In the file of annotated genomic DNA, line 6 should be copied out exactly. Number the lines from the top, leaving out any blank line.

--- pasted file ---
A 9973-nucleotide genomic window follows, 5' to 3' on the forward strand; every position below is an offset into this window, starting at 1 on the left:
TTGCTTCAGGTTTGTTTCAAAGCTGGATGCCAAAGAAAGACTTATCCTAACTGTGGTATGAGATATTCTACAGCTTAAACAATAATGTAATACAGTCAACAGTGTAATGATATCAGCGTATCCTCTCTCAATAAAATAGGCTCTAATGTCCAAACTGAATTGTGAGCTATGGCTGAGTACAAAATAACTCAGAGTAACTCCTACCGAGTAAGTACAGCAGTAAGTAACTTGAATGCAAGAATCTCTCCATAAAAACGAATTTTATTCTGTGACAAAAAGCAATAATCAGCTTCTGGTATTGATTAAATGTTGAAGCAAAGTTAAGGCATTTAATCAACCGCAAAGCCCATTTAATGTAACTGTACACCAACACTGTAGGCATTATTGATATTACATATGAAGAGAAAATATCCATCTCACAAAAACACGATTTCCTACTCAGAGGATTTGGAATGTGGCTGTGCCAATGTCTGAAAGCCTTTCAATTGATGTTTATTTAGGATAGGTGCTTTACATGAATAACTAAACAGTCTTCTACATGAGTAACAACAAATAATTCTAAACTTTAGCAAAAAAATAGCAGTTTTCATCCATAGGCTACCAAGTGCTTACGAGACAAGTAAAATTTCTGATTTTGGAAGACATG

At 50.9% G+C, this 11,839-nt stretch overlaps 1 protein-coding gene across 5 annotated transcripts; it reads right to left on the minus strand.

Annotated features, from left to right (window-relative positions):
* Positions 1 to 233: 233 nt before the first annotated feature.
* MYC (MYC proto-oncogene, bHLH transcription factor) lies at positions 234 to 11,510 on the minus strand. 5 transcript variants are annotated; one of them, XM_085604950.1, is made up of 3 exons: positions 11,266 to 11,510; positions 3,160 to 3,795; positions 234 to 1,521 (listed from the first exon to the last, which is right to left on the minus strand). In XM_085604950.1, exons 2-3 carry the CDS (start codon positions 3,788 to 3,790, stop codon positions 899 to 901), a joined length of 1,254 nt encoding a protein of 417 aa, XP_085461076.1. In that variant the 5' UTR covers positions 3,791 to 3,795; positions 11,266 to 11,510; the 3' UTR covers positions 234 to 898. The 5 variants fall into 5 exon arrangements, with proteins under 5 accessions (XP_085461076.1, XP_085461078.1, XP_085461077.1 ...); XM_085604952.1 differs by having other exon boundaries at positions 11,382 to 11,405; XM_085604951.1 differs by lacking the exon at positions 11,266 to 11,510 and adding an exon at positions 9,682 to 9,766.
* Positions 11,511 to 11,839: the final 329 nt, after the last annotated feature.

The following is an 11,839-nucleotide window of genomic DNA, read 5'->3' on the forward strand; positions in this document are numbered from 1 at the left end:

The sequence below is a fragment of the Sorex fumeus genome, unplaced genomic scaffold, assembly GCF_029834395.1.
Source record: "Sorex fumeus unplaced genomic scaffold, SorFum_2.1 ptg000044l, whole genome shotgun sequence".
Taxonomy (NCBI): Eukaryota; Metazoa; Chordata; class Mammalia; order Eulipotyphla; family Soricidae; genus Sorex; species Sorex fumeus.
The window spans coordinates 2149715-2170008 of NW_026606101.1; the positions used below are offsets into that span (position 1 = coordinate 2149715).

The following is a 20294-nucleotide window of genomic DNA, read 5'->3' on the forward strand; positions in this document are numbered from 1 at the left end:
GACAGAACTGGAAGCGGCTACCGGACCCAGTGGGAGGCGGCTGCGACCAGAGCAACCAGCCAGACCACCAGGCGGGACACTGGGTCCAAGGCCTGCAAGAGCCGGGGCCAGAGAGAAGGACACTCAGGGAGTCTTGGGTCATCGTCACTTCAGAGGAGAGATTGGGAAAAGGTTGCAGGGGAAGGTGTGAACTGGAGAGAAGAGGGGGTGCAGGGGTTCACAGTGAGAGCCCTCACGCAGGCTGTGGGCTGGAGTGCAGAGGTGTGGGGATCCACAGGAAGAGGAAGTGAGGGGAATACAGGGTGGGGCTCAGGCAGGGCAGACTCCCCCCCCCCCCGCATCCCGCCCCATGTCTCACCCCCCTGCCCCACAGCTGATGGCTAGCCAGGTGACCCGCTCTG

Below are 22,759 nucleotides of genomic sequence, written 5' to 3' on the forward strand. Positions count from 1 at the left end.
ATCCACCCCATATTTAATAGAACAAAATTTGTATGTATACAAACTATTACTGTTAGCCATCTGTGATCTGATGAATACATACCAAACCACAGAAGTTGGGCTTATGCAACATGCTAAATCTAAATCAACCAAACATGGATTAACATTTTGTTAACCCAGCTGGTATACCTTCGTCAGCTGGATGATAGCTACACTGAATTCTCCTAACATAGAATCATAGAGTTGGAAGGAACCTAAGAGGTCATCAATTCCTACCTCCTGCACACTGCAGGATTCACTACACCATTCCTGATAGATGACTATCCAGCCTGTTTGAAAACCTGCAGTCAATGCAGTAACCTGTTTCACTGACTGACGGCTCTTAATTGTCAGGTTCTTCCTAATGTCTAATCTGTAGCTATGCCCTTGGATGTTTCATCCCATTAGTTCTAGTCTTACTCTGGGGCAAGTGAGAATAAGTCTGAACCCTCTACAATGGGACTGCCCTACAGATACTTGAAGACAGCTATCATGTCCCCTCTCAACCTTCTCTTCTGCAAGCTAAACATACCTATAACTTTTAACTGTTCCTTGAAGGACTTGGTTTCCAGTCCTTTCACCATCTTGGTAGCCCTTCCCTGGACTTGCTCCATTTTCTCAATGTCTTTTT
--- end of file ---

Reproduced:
* MYC (MYC proto-oncogene, bHLH transcription factor) lies at positions 234 to 11,510 on the minus strand. 5 transcript variants are annotated; one of them, XM_085604950.1, is made up of 3 exons: positions 11,266 to 11,510; positions 3,160 to 3,795; positions 234 to 1,521 (listed from the first exon to the last, which is right to left on the minus strand). In XM_085604950.1, exons 2-3 carry the CDS (start codon positions 3,788 to 3,790, stop codon positions 899 to 901), a joined length of 1,254 nt encoding a protein of 417 aa, XP_085461076.1. In that variant the 5' UTR covers positions 3,791 to 3,795; positions 11,266 to 11,510; the 3' UTR covers positions 234 to 898. The 5 variants fall into 5 exon arrangements, with proteins under 5 accessions (XP_085461076.1, XP_085461078.1, XP_085461077.1 ...); XM_085604952.1 differs by having other exon boundaries at positions 11,382 to 11,405; XM_085604951.1 differs by lacking the exon at positions 11,266 to 11,510 and adding an exon at positions 9,682 to 9,766.